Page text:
Keeping HK clean | South China Morning Post
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  • Jan 29, 2015
  • Updated: 11:02pm

Keeping HK clean

PUBLISHED : Friday, 13 April, 2012, 12:00am
UPDATED : Friday, 13 April, 2012, 12:00am
 

When your bus crosses the bridge over the Shing Mun River, it is hard not to notice the giant cylinders below. These are the facilities of the Sha Tin Sewage Treatment Plant. Last month, our junior reporters ventured into the plant during its Open Day to find out what happens to the city's waste. Let's check out what they learned ...

Sewage treatment

Sewage treatment is used to process waste products, so they are safe enough to be released into the ocean. The first step in this process is to remove all the large particles.

First the effluent (or sewage) is filtered so that all large, solid particles are removed.

After that comes the primary treatment. In this step, grease and oil will float to the surface and all the weighty sludge will sink to the bottom. The water then flows to the secondary treatment plant, where pools of living bacteria digest the organic matter. The water is now clean enough to be discharged into the ocean.

But the sewage purification process doesn't necessarily stop here. Sometimes, extra steps are added to turn that water into toilet-flushable quality. This is called water reclamation.

Firstly, a disc filter will remove any relatively big particles from the processed water. Then, it flows through an ultra-filtration membrane which removes even smaller particles and organic matter. In this process, most bacteria and viruses will also be removed or destroyed.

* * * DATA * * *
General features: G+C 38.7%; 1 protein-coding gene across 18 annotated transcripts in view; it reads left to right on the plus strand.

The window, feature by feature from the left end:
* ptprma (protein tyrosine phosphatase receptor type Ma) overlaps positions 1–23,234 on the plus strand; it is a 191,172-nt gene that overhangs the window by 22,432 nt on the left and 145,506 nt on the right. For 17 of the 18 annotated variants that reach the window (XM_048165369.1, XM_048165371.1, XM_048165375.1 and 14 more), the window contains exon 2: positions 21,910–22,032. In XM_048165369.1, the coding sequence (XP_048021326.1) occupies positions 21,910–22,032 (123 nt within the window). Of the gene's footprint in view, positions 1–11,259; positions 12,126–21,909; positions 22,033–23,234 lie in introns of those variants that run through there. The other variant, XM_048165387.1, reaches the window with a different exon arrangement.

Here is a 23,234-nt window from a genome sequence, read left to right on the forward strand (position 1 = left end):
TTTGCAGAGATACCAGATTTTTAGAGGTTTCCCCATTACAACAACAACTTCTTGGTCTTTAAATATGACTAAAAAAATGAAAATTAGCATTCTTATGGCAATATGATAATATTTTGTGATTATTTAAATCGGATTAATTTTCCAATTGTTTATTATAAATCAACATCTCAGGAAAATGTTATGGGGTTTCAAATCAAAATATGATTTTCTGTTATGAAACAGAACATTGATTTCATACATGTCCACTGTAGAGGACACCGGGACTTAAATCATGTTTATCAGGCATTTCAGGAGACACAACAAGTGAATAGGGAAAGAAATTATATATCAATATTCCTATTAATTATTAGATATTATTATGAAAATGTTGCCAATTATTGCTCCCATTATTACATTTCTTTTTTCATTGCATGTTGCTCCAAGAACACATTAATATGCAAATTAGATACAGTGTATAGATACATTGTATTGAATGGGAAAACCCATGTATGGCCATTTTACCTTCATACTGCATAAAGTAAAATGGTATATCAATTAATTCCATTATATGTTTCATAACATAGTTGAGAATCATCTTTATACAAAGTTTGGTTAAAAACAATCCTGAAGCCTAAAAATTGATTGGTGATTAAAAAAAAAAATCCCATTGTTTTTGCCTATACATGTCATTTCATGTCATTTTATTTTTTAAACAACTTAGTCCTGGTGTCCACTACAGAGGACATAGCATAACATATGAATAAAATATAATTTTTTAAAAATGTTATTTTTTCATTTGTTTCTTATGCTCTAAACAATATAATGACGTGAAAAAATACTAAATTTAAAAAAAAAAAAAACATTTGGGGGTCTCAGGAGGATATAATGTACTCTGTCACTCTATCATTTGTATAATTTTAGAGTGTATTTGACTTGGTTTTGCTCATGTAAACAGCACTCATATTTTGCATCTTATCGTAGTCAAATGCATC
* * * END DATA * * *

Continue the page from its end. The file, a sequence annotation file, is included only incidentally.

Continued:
Last but not least, using very high pressure, a system of reverse osmosis kills the remaining organisms. This water heads off to toilets all over Hong Kong.

Tayyab Shahzada

Secondary sewage treatment booster

During the secondary sewage treatment, sewage is retained in several aeration tanks. Compressed air is pumped continuously into each tank through pipes installed at the bottom of the tanks.

Because the process involves bacteria digesting all organic matter, pumping in oxygen encourages the growth of helpful micro-organisms, making the process more efficient. The process is called activated sludge and the sludge it produces helps sanitise water. The sewage will stay in aeration tanks for nine hours before it moves on.

Samantha Lau

Final sedimentation pool

After visiting the slightly stinky aeration pool, we headed to the final sedimentation pool, a strikingly different place with clearer and less smelly water.

The water is clear because the activated sludge settles at the bottom of the tank.

This sludge is then sent back to the return activated sludge pumping station, with some of it reused in the aeration tanks and the rest disposed of in landfills.

The water in the final sedimentation tanks will finally leave via different channels. A particular species of plant is planted in the pool to prevent algae growing and blocking these outflows.

The water pumped from here is then ready to make its way into Victoria Harbour through the downstream pumping station.

Leona Chen

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